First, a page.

The NAACP is asking for a full independent investigation into this matter.

George Johnson with the Tri-City NAACP out of Fairfield added, “The black woman is the most disrespected individual in these not yet United States.”

He recounted the history in this country and proclaimed, “I tell you today, the NAACP is here to stay with this family without no fear.”  He said, “institutionalized racism doesn’t just reside in Solano County Sheriff’s department, the Solano County Board of Supervisors, but it’s also in the district attorney’s office.”

Nina Ross, founder of Women For Equality speaking as a mother of three Black children, “As I watched the video comprised the bodycam footage (from) the Solano County Sheriff’s department. I was immediately triggered.”

“She did nothing,” she said.  “It is so obvious that she was beaten and terrorized because of the color of her skin.”

“It’s haunting,” she said.  “And to be honest, being the mother of black children in this country is haunting. It is often haunting.  This country, there’s a deep-rooted racism… it makes me scared.”

Dr. Kristee Haggins from UC Davis said she watched the video since 3:30 in the morning.

“The inhumanity of what happened throughout the entire process,” she said.  “The terror, the abuse, the lying…”

She looked at Nakia, “That could have been me.  But it was her.  It’s unfair.  It’s tragic.”

A representative from CAIR, Asama Kamel, also spoke out.

“Doesn’t it feel like we find ourselves here all the time, another quote, unquote, traffic stop in which another black family is brutalized, terrorized, beaten, and bloodied with absolutely no consideration for their humanity,” he said.

“How many folks got to die?” he asked.  “How many of our people will get beaten senseless before we realized that this is just for these filings, this is police practice.”

“This isn’t police brutality,” he said.  “This is just policing. When it comes to black folks from Sacramento to Ferguson, to Minnesota, to Los Angeles, to New York, it is not police brutality. If the state sanctions this violence and the state-sanctioned this violence the moment they saw that footage and the whole department did not move to serve Nakia, JB, and the three children the justice that they deserve on a silver platter.”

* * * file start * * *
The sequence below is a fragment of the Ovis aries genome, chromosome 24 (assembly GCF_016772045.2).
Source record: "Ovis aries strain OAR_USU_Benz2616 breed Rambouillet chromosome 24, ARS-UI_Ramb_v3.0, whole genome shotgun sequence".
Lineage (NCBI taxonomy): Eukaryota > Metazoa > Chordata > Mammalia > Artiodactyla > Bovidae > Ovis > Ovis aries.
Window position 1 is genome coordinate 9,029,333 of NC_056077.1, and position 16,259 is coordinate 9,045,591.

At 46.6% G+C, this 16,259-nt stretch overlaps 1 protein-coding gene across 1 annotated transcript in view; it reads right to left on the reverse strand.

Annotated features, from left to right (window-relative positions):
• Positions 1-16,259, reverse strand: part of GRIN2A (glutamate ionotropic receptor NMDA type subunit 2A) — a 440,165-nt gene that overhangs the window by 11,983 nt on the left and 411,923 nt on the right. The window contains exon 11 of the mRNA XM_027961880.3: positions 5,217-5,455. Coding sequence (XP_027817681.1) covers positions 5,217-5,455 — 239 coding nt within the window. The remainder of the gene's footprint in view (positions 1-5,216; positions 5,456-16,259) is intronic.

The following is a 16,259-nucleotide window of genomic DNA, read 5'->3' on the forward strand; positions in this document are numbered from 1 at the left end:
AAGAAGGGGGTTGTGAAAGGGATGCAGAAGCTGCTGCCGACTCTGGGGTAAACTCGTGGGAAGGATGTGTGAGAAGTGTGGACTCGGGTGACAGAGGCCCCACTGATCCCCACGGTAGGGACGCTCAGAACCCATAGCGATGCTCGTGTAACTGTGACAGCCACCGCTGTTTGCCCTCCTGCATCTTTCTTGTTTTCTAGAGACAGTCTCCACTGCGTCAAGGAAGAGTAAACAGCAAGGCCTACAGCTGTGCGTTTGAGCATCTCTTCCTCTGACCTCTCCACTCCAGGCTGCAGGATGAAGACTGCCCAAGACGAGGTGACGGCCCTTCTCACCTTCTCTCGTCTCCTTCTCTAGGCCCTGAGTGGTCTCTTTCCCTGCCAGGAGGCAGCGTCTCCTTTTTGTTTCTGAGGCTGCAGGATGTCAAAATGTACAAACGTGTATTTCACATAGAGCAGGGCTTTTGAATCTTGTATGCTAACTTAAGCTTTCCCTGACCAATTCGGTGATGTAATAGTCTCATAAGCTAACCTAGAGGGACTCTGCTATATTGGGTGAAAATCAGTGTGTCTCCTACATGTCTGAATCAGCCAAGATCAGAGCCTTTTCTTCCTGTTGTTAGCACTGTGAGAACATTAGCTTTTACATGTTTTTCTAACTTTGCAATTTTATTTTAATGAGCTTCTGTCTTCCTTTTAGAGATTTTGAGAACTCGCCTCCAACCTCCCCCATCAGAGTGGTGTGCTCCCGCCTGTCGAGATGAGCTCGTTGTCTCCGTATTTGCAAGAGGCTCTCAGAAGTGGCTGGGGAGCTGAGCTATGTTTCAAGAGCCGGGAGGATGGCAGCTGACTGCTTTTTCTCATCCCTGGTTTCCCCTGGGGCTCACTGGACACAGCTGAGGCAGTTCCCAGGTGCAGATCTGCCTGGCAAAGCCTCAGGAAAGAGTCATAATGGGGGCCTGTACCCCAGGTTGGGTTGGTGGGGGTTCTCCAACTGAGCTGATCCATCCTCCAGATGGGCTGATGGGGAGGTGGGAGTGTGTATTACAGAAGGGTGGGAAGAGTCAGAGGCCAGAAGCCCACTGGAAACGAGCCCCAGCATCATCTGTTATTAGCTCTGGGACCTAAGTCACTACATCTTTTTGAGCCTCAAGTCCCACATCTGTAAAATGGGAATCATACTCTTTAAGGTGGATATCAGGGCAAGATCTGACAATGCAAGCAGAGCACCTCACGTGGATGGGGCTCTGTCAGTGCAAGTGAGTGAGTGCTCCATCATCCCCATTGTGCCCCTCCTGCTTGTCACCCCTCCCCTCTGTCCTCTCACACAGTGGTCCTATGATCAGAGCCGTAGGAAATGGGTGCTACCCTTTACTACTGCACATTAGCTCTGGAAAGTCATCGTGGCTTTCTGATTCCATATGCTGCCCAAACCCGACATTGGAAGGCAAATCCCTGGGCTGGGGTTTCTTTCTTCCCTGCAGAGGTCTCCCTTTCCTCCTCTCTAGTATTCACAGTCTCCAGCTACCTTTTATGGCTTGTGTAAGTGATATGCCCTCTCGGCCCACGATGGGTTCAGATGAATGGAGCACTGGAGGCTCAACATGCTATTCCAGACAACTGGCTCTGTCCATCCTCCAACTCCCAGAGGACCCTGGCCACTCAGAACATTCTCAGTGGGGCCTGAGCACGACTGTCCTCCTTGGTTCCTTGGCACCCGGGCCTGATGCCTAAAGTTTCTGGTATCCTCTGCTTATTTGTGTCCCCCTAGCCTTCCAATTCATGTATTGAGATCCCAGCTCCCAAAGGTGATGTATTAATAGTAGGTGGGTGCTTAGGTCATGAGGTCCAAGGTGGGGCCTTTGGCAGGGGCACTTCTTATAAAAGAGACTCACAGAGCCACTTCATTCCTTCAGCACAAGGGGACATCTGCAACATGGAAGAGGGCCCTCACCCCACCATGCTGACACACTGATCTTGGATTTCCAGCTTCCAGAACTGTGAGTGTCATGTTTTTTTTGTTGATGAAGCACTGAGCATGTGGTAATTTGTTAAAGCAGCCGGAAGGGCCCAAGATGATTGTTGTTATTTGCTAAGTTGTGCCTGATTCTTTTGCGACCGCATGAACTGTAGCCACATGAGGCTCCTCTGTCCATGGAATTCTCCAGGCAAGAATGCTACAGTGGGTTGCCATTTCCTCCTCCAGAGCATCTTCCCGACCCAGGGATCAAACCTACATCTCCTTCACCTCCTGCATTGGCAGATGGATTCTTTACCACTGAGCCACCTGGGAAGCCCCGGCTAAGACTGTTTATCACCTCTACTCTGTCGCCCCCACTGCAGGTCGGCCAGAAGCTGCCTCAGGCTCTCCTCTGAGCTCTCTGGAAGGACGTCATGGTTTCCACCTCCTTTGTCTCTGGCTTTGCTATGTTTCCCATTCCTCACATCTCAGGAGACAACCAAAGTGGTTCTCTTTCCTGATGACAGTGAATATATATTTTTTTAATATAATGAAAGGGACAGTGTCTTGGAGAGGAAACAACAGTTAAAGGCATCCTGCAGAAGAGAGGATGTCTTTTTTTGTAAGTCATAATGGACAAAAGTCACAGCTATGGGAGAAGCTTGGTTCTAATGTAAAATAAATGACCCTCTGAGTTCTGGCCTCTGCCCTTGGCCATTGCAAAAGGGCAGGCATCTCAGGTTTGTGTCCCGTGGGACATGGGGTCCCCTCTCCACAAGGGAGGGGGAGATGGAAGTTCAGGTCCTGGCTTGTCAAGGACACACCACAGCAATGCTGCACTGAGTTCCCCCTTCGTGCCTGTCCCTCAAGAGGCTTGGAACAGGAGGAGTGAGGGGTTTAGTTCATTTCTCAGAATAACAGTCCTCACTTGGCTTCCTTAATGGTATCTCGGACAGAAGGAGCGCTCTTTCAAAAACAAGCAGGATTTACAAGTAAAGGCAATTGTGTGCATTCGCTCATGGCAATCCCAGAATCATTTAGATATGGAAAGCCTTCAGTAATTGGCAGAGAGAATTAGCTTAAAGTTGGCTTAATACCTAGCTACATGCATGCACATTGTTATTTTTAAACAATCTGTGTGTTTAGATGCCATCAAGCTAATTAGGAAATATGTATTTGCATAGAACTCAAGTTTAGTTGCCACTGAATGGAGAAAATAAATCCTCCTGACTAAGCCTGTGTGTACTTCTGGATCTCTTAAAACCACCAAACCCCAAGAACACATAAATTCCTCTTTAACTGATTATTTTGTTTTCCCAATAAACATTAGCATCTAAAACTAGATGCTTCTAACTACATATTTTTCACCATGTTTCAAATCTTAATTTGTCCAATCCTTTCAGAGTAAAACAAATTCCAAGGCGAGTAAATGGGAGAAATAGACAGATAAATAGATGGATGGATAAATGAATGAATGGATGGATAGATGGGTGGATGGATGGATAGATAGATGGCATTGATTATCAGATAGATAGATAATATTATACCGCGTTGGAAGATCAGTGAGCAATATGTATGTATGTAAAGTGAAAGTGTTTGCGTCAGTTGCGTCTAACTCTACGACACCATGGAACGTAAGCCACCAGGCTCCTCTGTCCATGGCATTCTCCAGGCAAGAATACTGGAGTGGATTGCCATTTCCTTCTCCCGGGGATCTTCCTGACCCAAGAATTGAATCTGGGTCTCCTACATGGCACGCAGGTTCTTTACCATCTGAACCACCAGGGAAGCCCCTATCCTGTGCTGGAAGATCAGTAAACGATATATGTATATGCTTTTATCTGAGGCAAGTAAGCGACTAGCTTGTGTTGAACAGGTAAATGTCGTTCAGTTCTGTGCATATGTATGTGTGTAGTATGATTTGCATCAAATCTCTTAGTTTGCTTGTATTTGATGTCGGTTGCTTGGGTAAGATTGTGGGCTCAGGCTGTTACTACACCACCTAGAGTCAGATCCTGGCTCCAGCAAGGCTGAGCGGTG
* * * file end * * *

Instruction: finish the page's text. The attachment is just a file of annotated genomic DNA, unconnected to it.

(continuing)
About The Author

David Greenwald is the founder, editor, and executive director of the Davis Vanguard. He founded the Vanguard in 2006. David Greenwald moved to Davis in 1996 to attend Graduate School at UC Davis in Political Science. He lives in South Davis with his wife Cecilia Escamilla Greenwald and three children.

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  1. Bill Marshall

    “How many of our people will get beaten senseless before we realized that this is just for these filings, this is police practice.”

    Classic example from going from specific officers, beyond a jurisdiction, to broad brushing an entire profession, statewide and nationally…

    Some might say a case of “profiling”, but they’d be accused of racism, so I won’t say that.


    1. Bill Marshall

      That said, if 25% of the narrative is true, those officers should never serve in any sort of law enforcement, anywhere, ever again… and, know a lot of law enforcement folk who would agree…

    2. David Greenwald

      I think the problem is that only dealing with the specific officers is not going to solve the problem here. It’s systemic not individual. It’s cultural. It’s training. It’s the policing environment.